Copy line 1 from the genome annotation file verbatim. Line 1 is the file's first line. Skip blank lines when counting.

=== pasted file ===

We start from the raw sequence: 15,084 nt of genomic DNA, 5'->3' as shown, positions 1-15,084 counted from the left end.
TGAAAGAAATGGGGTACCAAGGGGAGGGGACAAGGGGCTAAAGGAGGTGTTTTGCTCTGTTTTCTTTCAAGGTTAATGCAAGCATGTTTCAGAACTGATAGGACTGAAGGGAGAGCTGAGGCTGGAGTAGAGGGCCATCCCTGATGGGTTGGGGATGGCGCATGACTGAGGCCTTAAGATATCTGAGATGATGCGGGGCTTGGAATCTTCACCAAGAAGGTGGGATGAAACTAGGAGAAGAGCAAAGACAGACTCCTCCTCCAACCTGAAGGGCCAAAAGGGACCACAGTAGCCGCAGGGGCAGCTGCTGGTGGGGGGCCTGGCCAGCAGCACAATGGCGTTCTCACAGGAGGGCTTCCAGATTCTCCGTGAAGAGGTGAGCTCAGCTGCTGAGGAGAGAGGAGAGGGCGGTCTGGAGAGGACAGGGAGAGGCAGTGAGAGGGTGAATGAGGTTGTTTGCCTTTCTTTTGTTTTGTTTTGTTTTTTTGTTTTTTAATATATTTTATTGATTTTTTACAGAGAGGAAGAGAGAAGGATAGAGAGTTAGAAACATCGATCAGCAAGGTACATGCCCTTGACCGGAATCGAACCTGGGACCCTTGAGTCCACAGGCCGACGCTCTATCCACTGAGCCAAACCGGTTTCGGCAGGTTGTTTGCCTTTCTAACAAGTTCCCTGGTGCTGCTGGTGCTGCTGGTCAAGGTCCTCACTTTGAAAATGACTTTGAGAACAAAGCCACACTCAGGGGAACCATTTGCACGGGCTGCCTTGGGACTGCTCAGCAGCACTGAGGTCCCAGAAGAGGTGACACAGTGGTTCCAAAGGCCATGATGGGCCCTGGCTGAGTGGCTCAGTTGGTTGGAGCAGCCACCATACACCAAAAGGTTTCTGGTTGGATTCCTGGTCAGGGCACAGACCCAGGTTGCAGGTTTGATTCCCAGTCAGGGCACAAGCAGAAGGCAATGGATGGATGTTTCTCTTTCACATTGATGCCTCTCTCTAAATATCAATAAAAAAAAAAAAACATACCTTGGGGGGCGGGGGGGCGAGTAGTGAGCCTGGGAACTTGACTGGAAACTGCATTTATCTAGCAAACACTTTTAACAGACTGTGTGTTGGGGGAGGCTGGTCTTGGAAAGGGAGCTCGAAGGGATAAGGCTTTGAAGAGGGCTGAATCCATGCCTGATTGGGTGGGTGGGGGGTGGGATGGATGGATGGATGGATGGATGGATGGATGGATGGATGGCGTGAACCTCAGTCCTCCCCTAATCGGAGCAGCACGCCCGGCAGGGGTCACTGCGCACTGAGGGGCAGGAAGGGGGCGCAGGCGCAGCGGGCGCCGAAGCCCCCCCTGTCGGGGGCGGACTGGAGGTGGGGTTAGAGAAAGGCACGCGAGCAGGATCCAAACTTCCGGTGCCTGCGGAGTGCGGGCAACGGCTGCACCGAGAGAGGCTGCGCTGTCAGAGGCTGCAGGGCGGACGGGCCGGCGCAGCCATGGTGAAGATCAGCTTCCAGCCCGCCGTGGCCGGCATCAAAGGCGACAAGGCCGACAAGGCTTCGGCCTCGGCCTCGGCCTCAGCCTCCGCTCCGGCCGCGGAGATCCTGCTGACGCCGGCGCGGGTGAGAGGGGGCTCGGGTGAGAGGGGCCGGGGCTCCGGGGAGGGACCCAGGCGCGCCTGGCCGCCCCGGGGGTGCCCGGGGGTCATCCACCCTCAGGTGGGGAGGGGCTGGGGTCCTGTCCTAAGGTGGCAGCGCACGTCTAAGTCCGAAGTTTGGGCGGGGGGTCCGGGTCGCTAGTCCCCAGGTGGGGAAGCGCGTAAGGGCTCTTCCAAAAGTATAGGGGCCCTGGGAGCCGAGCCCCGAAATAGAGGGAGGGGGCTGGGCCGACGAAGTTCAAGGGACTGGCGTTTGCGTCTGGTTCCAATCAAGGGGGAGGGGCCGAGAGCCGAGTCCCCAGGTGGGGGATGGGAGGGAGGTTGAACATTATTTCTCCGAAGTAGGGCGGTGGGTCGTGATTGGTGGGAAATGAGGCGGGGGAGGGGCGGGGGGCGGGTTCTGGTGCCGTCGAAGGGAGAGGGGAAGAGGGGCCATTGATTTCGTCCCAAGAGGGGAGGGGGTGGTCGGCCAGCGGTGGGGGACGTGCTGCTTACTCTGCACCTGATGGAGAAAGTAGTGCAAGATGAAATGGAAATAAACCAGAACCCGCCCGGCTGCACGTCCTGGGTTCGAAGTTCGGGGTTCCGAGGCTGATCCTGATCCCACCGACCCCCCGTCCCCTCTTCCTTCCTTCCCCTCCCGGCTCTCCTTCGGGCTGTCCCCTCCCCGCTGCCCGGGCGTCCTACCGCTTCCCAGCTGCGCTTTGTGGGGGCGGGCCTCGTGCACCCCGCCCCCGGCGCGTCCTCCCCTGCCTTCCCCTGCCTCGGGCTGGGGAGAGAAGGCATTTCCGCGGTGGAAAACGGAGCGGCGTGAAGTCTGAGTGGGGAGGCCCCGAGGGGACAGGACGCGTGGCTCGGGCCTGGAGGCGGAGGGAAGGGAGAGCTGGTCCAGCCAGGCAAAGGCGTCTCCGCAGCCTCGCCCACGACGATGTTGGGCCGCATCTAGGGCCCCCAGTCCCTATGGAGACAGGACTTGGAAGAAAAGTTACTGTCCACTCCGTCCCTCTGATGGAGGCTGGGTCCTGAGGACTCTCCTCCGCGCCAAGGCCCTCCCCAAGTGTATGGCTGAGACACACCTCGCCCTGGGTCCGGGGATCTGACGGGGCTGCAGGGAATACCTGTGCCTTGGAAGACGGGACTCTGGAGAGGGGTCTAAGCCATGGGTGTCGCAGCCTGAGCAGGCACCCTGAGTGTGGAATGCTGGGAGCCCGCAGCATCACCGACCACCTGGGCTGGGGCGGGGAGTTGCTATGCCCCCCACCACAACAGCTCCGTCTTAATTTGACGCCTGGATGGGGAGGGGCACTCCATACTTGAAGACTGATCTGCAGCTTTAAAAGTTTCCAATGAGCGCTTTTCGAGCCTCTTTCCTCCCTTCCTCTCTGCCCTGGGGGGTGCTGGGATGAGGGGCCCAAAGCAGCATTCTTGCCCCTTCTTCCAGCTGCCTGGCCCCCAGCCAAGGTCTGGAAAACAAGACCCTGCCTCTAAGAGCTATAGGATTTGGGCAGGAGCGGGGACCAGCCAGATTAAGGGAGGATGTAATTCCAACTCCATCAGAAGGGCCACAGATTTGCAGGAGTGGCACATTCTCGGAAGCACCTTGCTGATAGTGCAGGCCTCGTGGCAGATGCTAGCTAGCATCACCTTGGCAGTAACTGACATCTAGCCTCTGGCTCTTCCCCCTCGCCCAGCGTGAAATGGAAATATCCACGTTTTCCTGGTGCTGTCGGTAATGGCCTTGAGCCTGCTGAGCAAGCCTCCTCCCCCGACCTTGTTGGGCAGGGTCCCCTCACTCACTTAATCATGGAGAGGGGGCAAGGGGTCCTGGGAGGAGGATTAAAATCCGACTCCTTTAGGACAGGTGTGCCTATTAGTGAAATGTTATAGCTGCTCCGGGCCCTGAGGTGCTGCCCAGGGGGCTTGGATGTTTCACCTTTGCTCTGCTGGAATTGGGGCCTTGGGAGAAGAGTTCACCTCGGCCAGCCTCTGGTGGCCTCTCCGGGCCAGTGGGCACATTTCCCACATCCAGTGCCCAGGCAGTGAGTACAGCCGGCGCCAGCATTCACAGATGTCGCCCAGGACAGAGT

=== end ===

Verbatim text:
We start from the raw sequence: 15,084 nt of genomic DNA, 5'->3' as shown, positions 1-15,084 counted from the left end.